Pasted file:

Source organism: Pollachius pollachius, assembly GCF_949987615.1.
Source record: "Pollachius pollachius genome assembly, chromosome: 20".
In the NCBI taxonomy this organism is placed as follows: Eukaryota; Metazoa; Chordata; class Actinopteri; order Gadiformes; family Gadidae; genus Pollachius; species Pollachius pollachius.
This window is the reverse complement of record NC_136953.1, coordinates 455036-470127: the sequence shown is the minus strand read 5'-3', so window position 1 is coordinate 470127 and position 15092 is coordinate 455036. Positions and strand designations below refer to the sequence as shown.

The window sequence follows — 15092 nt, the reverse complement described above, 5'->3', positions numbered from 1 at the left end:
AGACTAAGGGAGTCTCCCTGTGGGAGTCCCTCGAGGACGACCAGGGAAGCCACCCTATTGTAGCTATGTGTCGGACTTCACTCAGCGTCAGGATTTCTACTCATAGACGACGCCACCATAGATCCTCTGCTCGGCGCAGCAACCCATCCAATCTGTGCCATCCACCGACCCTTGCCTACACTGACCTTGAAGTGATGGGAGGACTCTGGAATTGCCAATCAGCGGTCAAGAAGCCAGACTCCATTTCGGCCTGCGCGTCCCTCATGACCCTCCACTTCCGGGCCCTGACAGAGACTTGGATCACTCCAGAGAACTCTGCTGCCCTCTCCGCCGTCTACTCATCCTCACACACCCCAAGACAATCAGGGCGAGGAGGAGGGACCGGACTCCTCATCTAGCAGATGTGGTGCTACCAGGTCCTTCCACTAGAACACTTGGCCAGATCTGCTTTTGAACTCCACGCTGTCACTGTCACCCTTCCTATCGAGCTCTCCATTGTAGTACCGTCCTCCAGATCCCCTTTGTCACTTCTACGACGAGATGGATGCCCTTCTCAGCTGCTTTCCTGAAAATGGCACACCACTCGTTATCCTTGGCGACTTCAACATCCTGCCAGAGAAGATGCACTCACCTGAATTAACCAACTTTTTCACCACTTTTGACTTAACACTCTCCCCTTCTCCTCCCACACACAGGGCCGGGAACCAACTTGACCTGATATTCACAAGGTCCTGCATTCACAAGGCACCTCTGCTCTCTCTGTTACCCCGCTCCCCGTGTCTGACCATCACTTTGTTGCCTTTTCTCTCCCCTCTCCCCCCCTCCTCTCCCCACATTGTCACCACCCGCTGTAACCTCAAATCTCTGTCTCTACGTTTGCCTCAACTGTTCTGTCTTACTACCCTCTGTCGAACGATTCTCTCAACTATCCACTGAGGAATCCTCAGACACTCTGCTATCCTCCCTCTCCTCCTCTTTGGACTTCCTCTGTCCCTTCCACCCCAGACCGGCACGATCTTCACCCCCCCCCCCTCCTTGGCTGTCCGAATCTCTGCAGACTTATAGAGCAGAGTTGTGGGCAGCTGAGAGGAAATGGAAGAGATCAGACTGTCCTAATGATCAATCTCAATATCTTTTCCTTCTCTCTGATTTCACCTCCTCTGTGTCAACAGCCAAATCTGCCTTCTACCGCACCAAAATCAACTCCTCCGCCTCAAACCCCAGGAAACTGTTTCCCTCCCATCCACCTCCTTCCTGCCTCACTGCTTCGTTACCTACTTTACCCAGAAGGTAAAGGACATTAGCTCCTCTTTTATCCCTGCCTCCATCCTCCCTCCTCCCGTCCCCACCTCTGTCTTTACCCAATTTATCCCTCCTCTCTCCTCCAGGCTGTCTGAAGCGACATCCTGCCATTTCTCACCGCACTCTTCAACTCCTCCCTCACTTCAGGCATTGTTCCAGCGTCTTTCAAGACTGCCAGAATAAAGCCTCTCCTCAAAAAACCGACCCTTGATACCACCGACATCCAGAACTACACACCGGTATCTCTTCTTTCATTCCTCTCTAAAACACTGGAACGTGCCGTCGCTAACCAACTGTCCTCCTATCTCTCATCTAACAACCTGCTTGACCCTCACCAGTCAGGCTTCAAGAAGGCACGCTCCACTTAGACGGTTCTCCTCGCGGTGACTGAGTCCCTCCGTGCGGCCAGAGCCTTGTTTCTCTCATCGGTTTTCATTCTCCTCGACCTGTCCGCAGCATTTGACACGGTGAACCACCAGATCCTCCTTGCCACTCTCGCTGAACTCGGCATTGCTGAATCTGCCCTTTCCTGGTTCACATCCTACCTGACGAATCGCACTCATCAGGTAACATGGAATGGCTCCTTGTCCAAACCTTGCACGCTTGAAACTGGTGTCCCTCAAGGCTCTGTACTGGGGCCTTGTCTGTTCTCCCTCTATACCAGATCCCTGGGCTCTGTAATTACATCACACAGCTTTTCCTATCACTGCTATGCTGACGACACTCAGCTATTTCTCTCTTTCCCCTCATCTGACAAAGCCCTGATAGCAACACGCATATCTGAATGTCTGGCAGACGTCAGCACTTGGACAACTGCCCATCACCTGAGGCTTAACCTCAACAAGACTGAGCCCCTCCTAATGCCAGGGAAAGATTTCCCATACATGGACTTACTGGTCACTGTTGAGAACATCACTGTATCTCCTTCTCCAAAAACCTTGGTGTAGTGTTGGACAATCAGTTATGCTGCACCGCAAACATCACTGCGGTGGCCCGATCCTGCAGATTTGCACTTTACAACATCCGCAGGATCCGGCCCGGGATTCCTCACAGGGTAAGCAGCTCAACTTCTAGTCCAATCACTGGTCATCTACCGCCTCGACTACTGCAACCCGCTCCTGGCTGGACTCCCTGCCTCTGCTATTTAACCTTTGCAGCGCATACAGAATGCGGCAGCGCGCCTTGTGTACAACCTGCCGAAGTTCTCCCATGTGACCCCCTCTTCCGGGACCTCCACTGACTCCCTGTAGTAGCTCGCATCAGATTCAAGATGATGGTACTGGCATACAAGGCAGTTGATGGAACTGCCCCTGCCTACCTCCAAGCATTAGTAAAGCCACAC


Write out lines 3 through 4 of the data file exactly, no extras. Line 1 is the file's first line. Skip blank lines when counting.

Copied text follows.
In the NCBI taxonomy this organism is placed as follows: Eukaryota; Metazoa; Chordata; class Actinopteri; order Gadiformes; family Gadidae; genus Pollachius; species Pollachius pollachius.
This window is the reverse complement of record NC_136953.1, coordinates 455036-470127: the sequence shown is the minus strand read 5'-3', so window position 1 is coordinate 470127 and position 15092 is coordinate 455036. Positions and strand designations below refer to the sequence as shown.